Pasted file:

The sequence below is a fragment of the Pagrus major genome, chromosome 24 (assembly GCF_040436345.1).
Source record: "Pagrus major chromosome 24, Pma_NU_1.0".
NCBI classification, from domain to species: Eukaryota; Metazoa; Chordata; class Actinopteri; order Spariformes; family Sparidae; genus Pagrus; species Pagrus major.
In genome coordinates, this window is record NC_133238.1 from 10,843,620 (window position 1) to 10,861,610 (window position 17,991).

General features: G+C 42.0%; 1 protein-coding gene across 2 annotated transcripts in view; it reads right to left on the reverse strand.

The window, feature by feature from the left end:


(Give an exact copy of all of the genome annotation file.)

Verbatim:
The sequence below is a fragment of the Pagrus major genome, chromosome 24 (assembly GCF_040436345.1).
Source record: "Pagrus major chromosome 24, Pma_NU_1.0".
NCBI classification, from domain to species: Eukaryota; Metazoa; Chordata; class Actinopteri; order Spariformes; family Sparidae; genus Pagrus; species Pagrus major.
In genome coordinates, this window is record NC_133238.1 from 10,843,620 (window position 1) to 10,861,610 (window position 17,991).

General features: G+C 42.0%; 1 protein-coding gene across 2 annotated transcripts in view; it reads right to left on the reverse strand.

The window, feature by feature from the left end: